The Story Team Field Guide is an email list run by the staff of The Austin Stone Story Team. Through this email list we periodically share storytelling insights, resources, and some of the best content from this site. In the future we will also announce new opportunities or events with our team.
Today we want to share with you some of the resources we have sent out in the Field Guide. If you find these suggestions interesting or helpful, consider signing up for the Field Guide. We’re already working on the next issue.
+ Art for God’s Sake by Phillip Ryken is a good companion to Francis Schaeffer’s Art and the Bible. In this short but powerful read, Ryken issues a call to the church to recover a love for the arts and artists, and for the purposes they were created for.
+ The Elements of Style is the go-to resource for writers. Often referred to simply as “Strunk & White” after the authors’ names, this is the starting point when thinking about a personal or house style for any kind of publication. Follow its rules and you will not go wrong.
+ Dedpxl.com/blog is a site that our photographers regularly read and reference. From inspiration and resources, to assignments, critiques, and more, their blog is full of insight from professional photographers working at a high level.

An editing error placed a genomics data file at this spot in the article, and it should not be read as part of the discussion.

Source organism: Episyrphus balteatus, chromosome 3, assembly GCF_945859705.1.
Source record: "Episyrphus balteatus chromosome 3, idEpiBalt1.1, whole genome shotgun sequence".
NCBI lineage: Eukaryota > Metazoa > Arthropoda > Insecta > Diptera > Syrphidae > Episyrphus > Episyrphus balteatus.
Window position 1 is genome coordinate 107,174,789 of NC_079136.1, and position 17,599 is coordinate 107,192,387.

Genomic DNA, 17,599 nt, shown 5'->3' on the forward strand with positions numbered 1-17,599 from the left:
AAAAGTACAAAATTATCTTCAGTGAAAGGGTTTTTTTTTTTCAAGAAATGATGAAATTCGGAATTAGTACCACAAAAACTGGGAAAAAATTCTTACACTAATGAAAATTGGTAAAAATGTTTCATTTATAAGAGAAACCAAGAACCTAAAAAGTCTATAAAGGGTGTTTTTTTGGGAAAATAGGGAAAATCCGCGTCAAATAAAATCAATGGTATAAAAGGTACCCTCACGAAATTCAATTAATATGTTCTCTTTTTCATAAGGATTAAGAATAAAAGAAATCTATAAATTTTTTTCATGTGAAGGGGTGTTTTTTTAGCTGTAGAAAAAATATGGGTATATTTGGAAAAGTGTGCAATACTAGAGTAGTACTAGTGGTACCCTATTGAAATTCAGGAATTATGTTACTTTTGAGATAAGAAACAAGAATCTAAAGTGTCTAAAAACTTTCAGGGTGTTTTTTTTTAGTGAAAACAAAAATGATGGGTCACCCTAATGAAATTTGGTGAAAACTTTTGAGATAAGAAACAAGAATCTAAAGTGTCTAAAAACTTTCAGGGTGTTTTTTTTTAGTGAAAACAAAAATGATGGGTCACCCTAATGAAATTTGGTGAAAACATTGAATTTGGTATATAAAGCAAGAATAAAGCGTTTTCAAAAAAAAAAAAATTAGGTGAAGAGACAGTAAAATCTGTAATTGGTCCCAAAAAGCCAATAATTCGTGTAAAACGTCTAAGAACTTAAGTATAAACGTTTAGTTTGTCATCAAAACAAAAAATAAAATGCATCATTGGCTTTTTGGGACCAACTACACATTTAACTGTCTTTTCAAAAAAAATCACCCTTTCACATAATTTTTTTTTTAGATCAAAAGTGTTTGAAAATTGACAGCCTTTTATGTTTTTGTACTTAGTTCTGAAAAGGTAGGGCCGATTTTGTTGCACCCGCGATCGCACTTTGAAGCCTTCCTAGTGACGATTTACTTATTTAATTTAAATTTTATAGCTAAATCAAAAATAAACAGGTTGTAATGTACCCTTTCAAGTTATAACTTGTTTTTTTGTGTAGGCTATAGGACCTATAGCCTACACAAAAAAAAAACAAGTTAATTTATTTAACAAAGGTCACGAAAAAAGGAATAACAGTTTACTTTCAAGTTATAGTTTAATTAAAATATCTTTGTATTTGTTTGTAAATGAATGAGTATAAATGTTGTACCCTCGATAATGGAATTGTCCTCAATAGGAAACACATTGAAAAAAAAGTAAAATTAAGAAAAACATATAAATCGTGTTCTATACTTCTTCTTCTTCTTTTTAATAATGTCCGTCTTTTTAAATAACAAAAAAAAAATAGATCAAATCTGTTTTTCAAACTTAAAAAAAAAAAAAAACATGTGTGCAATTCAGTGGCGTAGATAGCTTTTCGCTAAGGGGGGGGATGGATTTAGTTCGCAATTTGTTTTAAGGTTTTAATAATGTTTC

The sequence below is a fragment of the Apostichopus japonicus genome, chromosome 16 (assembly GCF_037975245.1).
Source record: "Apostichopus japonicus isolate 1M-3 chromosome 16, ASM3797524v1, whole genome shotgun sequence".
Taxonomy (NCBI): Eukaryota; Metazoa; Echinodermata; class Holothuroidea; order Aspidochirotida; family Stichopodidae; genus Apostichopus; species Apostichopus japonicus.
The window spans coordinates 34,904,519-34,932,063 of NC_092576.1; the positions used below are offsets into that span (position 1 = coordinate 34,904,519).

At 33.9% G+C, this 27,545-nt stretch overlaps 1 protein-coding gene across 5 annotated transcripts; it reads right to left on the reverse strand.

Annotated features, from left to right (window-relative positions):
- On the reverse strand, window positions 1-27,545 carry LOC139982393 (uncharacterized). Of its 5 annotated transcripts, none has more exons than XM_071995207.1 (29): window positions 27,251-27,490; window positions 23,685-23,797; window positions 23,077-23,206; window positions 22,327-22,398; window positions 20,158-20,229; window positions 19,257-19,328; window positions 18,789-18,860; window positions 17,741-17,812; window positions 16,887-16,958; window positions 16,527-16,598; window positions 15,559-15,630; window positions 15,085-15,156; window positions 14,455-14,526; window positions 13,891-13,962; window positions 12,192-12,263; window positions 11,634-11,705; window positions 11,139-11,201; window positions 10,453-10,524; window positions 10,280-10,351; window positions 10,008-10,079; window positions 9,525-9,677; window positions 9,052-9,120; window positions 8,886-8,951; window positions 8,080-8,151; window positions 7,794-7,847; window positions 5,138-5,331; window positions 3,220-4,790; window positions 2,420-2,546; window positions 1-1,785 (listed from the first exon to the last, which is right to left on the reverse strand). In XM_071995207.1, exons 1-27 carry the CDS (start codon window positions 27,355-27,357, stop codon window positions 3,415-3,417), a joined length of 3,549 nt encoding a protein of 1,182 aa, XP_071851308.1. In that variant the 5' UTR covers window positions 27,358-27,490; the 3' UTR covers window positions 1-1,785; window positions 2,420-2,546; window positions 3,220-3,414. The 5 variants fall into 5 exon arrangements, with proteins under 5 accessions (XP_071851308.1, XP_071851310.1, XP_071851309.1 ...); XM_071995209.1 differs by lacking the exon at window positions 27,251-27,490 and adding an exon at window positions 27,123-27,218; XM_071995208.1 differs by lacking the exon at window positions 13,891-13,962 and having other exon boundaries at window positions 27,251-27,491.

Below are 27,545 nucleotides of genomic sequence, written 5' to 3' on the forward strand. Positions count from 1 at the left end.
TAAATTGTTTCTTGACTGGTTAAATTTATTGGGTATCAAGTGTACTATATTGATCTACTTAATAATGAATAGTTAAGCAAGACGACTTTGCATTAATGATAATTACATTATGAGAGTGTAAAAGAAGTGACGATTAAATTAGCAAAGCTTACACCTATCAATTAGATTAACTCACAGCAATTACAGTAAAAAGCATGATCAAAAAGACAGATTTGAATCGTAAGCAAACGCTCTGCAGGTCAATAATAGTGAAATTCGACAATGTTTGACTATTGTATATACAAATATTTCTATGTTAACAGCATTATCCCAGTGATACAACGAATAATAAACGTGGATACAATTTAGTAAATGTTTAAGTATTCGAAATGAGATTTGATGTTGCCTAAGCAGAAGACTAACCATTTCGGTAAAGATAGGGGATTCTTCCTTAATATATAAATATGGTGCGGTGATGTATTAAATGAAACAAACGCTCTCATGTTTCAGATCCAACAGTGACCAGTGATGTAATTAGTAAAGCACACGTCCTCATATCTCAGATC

+ The AP Stylebook is the style manual for working journalists, but many other types of publications use it for style guidance, including our team. The Story Team house style is partly based on AP Style, and we also often reference the Christian Writer’s Manual of Style.
+ Save the Cat! by Blake Snyder might be a surprising pick for us. This book lays out the basics of screenwriting in a very straightforward way. So straightforward in fact, that many screenwriters don’t like it. However, many of us have found large sections of it useful in thinking about how narrative storytelling works and how stories should be structured.
+ Making Ideas Happen by Scott Belsky from 99U is a great read for any creative. Not simply another time management theory or system, this book is an honest examination of why great ideas aren’t pursued through creation. It’s a well deserved kick in the pants for creatives who think that being an artist means not shipping your work.